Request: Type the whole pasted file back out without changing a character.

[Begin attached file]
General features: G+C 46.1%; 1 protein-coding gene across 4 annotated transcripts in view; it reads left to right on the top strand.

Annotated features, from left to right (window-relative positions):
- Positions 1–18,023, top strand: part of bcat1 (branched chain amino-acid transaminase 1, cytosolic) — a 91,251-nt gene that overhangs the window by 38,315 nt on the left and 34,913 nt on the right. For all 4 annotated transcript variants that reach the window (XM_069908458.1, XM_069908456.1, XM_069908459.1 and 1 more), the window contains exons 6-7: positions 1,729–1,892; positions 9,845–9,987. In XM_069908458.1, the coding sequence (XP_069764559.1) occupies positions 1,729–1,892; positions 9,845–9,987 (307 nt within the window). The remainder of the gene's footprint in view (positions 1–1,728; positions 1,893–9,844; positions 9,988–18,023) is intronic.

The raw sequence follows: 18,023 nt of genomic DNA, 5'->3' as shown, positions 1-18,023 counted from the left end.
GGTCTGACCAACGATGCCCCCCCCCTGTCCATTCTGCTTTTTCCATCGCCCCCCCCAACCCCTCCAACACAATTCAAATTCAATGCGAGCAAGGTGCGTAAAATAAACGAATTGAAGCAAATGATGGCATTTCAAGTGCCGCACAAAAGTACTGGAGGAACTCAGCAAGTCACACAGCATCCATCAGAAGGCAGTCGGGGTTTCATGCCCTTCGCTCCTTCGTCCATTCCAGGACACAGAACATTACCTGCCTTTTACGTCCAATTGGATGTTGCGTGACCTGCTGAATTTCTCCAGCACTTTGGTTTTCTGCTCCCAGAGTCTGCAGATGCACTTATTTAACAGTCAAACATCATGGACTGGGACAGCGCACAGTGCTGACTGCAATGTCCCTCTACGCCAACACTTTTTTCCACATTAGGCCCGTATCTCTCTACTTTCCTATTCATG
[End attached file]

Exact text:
General features: G+C 46.1%; 1 protein-coding gene across 4 annotated transcripts in view; it reads left to right on the top strand.

Annotated features, from left to right (window-relative positions):
- Positions 1–18,023, top strand: part of bcat1 (branched chain amino-acid transaminase 1, cytosolic) — a 91,251-nt gene that overhangs the window by 38,315 nt on the left and 34,913 nt on the right. For all 4 annotated transcript variants that reach the window (XM_069908458.1, XM_069908456.1, XM_069908459.1 and 1 more), the window contains exons 6-7: positions 1,729–1,892; positions 9,845–9,987. In XM_069908458.1, the coding sequence (XP_069764559.1) occupies positions 1,729–1,892; positions 9,845–9,987 (307 nt within the window). The remainder of the gene's footprint in view (positions 1–1,728; positions 1,893–9,844; positions 9,988–18,023) is intronic.

The raw sequence follows: 18,023 nt of genomic DNA, 5'->3' as shown, positions 1-18,023 counted from the left end.
GGTCTGACCAACGATGCCCCCCCCCTGTCCATTCTGCTTTTTCCATCGCCCCCCCCAACCCCTCCAACACAATTCAAATTCAATGCGAGCAAGGTGCGTAAAATAAACGAATTGAAGCAAATGATGGCATTTCAAGTGCCGCACAAAAGTACTGGAGGAACTCAGCAAGTCACACAGCATCCATCAGAAGGCAGTCGGGGTTTCATGCCCTTCGCTCCTTCGTCCATTCCAGGACACAGAACATTACCTGCCTTTTACGTCCAATTGGATGTTGCGTGACCTGCTGAATTTCTCCAGCACTTTGGTTTTCTGCTCCCAGAGTCTGCAGATGCACTTATTTAACAGTCAAACATCATGGACTGGGACAGCGCACAGTGCTGACTGCAATGTCCCTCTACGCCAACACTTTTTTCCACATTAGGCCCGTATCTCTCTACTTTCCTATTCATG